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National Curriculum

Economic wellbeing and financial capability and the national curriculum aims

Economic wellbeing and financial capability has a distinctive contribution to make to the aims of the national curriculum. The economic wellbeing and financial capability programme of study provides opportunities to plan sequences of work, learning outcomes and teaching approaches that develop:

Successful learners

The aim of developing successful learners who are literate, communicate well in a range of ways, have enquiring minds, and learn independently and collaboratively is at the heart of the programme of study for economic wellbeing and financial capability. These essential learning skills are developed through the key processes of enterprise, self-development, exploration, financial capability and an appreciation of underpinning economic principles.

As they develop their understanding of the nature of economic wellbeing, students ask and answer important questions, evaluate evidence, identify and analyse different interpretations of relevant situations, and learn how to substantiate their arguments and judgements.

Developing an understanding of the concepts and processes which contribute to economic wellbeing and financial capability gives students the opportunity to engage with a range of complex issues, and provides a rich and varied context through which they develop many of the skills essential to becoming successful learners.

Students learn about and experience a range of ideas that will help them to develop enterprising attitudes, to make decisions about transition to further learning and work, and to evaluate economic alternatives in their personal and working lives. The combination of enterprise and financial capability enables students to develop a ‘can-do’ approach to all aspects of their lives and provides the skills needed to analyse and evaluate alternative pathways through life.

Confident individuals

The curriculum aims to develop confident learners who have a sense of self-worth, make informed choices, become increasingly independent, are open to the excitement and inspiration offered by the enterprise of others and have the potential to develop their own.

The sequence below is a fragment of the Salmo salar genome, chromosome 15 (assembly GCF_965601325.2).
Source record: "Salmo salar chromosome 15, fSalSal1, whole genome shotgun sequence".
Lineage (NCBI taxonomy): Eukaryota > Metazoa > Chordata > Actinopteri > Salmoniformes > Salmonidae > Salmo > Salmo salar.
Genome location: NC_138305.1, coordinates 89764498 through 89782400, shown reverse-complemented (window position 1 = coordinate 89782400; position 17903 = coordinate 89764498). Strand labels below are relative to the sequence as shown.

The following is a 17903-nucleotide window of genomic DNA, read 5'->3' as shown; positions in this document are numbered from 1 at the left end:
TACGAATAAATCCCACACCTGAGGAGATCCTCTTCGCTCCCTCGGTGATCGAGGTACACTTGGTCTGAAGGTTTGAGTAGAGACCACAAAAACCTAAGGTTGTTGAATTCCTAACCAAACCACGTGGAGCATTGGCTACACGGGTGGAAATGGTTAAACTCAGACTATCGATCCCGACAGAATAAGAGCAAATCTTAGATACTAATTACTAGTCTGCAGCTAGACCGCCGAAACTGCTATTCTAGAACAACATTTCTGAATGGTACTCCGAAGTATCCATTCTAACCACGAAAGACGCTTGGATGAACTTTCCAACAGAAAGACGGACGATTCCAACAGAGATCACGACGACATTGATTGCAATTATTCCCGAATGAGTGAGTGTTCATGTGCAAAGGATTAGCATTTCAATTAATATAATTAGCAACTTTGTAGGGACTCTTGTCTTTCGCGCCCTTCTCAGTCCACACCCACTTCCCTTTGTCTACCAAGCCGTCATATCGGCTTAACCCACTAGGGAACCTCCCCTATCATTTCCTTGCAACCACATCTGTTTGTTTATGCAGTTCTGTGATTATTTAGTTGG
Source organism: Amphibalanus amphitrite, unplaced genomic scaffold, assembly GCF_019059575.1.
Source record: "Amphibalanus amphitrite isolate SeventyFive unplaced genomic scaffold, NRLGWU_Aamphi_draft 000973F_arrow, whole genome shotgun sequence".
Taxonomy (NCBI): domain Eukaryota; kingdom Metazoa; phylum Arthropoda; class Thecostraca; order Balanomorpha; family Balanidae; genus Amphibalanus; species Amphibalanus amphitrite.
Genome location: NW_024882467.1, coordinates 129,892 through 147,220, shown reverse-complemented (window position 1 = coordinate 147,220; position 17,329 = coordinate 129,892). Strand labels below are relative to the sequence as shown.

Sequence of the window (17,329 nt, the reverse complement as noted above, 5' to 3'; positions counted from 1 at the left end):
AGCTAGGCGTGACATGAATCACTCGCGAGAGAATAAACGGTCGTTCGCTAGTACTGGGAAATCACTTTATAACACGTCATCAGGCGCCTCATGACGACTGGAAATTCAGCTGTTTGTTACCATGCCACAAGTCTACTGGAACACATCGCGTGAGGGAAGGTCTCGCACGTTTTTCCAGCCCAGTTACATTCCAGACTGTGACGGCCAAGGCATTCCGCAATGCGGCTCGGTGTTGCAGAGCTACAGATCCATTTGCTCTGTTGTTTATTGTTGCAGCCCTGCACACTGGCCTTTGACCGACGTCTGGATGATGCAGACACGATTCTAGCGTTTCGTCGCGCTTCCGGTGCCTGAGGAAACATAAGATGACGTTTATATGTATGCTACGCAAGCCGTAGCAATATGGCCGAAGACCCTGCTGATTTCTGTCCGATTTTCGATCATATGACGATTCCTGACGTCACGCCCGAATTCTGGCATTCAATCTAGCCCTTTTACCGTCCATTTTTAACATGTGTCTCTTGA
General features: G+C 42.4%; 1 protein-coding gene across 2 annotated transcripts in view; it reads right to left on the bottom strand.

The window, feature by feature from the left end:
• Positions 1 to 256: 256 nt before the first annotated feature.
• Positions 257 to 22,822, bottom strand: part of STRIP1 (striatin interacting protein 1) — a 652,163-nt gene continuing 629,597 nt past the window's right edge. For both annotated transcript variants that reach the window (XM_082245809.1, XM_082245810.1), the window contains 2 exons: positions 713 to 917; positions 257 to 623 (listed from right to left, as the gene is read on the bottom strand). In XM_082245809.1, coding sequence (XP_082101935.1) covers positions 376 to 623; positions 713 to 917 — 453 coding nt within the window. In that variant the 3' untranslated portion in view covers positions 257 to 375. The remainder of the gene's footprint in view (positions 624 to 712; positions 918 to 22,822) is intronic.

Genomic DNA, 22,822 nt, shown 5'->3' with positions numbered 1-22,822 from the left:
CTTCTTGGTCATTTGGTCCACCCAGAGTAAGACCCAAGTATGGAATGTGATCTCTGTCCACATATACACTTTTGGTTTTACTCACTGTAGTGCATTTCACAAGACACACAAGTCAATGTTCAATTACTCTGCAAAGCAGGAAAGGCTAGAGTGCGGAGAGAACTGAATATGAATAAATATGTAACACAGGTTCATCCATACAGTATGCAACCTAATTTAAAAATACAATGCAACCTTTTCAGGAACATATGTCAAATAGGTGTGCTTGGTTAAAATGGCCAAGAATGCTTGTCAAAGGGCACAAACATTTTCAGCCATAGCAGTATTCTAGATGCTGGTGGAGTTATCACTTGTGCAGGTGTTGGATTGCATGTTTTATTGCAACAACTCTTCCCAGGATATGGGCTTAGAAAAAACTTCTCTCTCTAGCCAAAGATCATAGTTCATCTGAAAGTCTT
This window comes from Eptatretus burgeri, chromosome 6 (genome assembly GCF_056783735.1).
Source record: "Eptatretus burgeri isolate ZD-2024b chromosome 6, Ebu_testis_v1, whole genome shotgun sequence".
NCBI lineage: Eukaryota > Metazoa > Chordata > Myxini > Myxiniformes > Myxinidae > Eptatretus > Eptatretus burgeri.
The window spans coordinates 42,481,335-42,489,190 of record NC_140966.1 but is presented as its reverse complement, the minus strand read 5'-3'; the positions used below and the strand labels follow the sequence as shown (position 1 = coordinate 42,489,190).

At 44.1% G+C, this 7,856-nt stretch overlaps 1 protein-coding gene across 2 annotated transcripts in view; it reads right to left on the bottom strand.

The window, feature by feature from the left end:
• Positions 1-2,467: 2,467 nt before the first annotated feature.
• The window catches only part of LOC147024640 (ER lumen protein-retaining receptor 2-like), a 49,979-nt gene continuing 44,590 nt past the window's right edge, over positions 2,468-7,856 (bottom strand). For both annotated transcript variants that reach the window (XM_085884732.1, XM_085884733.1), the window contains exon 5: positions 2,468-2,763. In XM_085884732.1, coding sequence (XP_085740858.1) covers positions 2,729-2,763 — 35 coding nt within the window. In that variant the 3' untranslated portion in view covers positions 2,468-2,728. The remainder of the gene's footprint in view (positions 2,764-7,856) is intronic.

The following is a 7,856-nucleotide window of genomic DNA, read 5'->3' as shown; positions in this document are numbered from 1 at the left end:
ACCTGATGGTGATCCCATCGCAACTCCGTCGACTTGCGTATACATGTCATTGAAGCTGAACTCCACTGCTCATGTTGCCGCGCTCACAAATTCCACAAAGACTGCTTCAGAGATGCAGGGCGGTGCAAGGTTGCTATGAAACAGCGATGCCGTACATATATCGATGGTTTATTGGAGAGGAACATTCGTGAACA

Economic wellbeing and financial capability stimulates an interest in and engagement with students’ current and future roles and their relationship with the wider economy. The combination of enterprise, work-related learning and financial capability gives learners the ability to deal with uncertainty and to take calculated risks. Analytical and evaluative skills are developed through a wide range of activities that place students in real and simulated situations where they have to make decisions based on available evidence.

Active involvement in activities designed to develop economic wellbeing and financial capability assists the development of self-confidence, and therefore helps young people to present themselves more effectively and to believe in their own ability to achieve.

The combination of knowledge and skills taught in economic wellbeing and financial capability fires an excitement that is often exhibited through the initiative and skill that students demonstrate in work-related activities such as business simulations and enterprise activities.

Students learn to respond with confidence, developing coherent and substantiated arguments. Participation in group discussion, and the increasing use of a range of different media for presenting their work, help students to develop confidence when performing and to appreciate the value of working with others.

Responsible citizens

Economic wellbeing and financial capability prepares students for future life as active and responsible citizens. The subject equips students with knowledge and skills that are valued in adult life, enhances their employability, and develops their ability to take part in a democratic society, encouraging them to question what they are told on the basis of evidence. Economic wellbeing and financial capability also encourages understanding of the way the economy works in local, national and global contexts.

The knowledge and skills developed in economic wellbeing and financial capability give students opportunities to investigate questions relating to their roles as consumers, producers and citizens. Awareness of the social and moral dilemmas that arise from the use of money leads students to question their own activities as well as those of others.

In addressing these questions, students develop a better understanding of some of the key issues concerning the world today, which in turn helps them to appreciate the importance of making a positive contribution to the communities in which they live.

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See also

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